With respect to tea, it took me a long time to figure out what I liked. When I was around nineteen, I somehow convinced myself that I liked strong, black tea. Well, I don’t. Then followed rooibos, which my fellow patients and I at the psych hospital referred to as stress tea for its supposed calming effect. I went through a phase of particularly liking rooibos with strawberry-whipped cream flavor.

Then followed Earl Grey tea, because my now husband was into it. I tried a lot of different tea flavors with him when he visited me at the psych hospital.

I don’t even remember when or how I got into the green tea phase. In any case, I now drink pure green tea only. Some years ago, I tried green tea with pink pepper and pineapple flavor because my mother-in-law had bought a package, but I really didn’t like it. I, by the way, drink my tea without sugar too.

Are you a coffee or a tea person? How do you like your coffee or tea?

Normal

This past Friday, the prompt for Five Minute Friday was “normal”. I didn’t have anything to write on the topic then, but I do now. Here goes.

Today I listened to a meditation on Insight Timer. The teacher said your observing self is like the sky (or heavens), while your thoughts, feelings etc. are like the weather. No matter how bad the weather gets, the sky remains the same. It can withstand even the darkest thunderclouds.

This is maybe how we need to look at ourselves in this time of COVID-19. We are told to adjust to the “new normal”. Even though our “intelligent” lockdown or stay at home order ended last week, I still cannot have visitors at the care facility and just found out the day center won’t reopen till October. I’m not sure how I feel about this. Well, about the day center. I know how I feel about the no-visitors policy, but that one might change this week.

Like Kate, the FMF hostess, I somehow settled in. I actually love being at the home for day activities and don’t mind not seeing people from other homes that much. I miss my husband, but I’m adjusting to that too.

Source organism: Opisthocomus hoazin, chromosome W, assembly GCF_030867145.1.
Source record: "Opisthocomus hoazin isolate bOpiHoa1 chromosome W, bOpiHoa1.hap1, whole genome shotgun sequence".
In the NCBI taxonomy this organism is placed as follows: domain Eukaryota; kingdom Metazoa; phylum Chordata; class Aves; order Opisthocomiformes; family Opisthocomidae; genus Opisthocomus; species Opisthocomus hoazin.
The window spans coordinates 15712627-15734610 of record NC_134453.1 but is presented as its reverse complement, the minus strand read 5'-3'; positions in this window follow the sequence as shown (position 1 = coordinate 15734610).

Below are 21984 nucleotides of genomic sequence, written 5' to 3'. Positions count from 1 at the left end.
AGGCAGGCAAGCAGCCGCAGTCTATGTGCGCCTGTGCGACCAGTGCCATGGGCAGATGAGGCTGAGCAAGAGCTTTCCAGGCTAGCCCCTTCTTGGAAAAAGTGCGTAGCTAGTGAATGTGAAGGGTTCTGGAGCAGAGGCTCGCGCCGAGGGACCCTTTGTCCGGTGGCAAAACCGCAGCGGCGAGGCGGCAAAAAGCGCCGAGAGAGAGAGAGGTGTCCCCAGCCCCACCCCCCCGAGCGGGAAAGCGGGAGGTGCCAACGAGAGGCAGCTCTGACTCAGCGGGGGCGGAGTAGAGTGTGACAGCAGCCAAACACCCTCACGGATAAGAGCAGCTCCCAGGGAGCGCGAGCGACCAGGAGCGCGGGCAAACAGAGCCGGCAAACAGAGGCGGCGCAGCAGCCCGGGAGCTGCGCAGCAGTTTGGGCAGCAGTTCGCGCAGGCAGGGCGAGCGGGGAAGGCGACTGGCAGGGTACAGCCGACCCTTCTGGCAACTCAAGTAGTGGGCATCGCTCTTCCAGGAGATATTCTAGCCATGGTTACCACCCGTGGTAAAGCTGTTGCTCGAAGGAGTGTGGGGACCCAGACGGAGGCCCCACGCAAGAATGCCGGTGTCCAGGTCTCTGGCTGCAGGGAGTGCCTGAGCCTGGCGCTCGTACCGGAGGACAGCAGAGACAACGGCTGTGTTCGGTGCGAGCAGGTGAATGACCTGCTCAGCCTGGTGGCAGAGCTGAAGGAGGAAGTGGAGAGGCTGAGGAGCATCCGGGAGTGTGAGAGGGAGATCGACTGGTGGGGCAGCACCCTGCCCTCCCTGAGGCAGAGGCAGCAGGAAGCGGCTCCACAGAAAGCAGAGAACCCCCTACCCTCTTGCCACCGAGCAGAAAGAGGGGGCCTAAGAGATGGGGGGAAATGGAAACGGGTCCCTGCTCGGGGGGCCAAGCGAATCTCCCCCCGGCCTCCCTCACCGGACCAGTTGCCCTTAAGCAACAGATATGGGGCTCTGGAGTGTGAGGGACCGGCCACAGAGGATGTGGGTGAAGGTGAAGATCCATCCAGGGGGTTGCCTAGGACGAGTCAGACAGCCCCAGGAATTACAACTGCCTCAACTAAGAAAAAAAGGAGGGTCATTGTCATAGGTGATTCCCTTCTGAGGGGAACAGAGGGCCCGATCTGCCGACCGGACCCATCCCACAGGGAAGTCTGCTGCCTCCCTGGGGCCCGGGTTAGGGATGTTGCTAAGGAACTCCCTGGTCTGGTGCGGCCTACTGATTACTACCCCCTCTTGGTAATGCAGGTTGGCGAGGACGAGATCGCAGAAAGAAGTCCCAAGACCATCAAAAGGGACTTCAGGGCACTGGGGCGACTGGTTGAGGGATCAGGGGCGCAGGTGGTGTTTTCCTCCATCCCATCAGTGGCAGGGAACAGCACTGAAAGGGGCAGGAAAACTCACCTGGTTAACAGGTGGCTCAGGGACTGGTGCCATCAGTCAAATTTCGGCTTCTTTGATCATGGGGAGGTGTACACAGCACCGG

This is where the meditation comes in again. I mean, no matter how hard life gets, I’ll manage. My thoughts may be dark, my feelings bleak, but I will ultimately be able to keep going.

#AtoZChallenge 2020 Reflections

Oh boy, it’s already May 10. Can you believe May is already one-third over? I think time flies. Today, I am rather late joining in with the #AtoZChallenge reflections. April seems so far behind me, but it’s good to look back on the challenge.

The good part is I actually completed the challenge this year. As you may know, I signed up each year since 2015, first on my old blog and last year here. In 2015 and 2016, I completed the challenge. I had the topic of autism awareness/acceptance as my theme for 2015 and the alphabet of mental health in 2016. In 2017, I made it myself rather hard by picking autism again even though I was in the midst of being re-assessed for it. I only published one post. I can’t remember how I did in 2018, but last year, I was fooled by the letter X. I had had a word in mind that I thought meant something different than it turned out to mean (xenial) and couldn’t think of any other word once I found out I couldn’t use that word.